Child Death Review Board Chairperson Luke Twyford told National Indigenous Times this difference made little sense "when you consider the vulnerability of young people."

"The impact of staffing and how that impact is felt by young people who are then in lockdown, to me is a matter of priorities - and how we prioritise not causing that harm," he said.

The report also detailed the children having a history of exposure to extensive sexual and violent trauma, substance abuse, loss of culture, and likely had suffered from undiagnosed foetal alcohol syndrome.

Mr Twyford said there were opportunities in the two boys' lives - through multiple government departments, as well as the courts and education - to do something different.

Luke Twyford says there needs to be a reappraisal of the approach to youth crime

(Image: Queensland Family and Child Commission)

"So, whilst we do look at the tragedy, and almost the inevitability of where their young lives led. What we really see and focus on is the missed opportunities to do something different," he said.

Over the 2022-23 period, six young people - four Indigenous and two non-indigenous - died. They were all known to both the child protection and youth justice systems.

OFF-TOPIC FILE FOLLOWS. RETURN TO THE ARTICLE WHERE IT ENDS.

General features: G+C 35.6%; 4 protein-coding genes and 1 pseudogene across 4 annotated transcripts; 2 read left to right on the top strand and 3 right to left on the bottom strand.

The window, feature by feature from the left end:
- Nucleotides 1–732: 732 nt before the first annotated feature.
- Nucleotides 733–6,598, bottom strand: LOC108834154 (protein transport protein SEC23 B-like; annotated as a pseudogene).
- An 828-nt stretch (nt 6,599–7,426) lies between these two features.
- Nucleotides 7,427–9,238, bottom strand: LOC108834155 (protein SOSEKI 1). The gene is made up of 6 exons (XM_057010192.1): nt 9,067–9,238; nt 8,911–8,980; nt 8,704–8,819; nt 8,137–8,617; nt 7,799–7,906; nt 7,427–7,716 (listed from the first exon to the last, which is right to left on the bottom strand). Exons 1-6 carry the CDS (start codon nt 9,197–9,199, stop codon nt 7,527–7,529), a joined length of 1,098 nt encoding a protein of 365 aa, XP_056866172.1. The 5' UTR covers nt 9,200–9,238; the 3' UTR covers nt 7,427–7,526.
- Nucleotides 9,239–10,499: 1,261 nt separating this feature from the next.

A Department of Youth Justice Spokesperson told National Indigenous Times Separations were an "essential response option for the safety and security of staff, young people, visitors and the community and are subject to strict approvals."

"Separation periods do not necessarily equate to time spent in room. Depending on the reason for the separation and where safe to do so, young people will be provided out of room time during separations," the spokesperson said.

"The Board made a series of recommendations and most elements of the recommendations have been implemented, including the availability of improved data and improved recruitment and retention in youth detention centres."

Munn was highly critical of "punitive" changes implemented by the Queensland government - which has included the criminalisation of bail and housing children in adult watch houses -and said there was always a fear they lead to children dying in custody.

"This report shows exactly that in Queensland," the Gunggari human rights advocate said.

Mr Twyford said one of the focuses of the report was the need to "reappraise" approaches to youth crime.

"To highlight these two young boys' stories in our annual report, they were examples of the broader things that we were seeing across cases," he said.

"It was our deep sense that unless we are addressing the root causes of offending behaviours, unless we are changing the circumstances in young people's lives, we will not be effective in either youth crime, or in redirecting young people into positive lives."

For Ms Hayes, the continual talk from the government concerning a closing of the gap was meaningless when hard-line policies were keeping children detained in isolation.

"Everybody talks about closing the gap," she said. "All that's happening here in Queensland is the gap is widening."

"It's as if no one cares."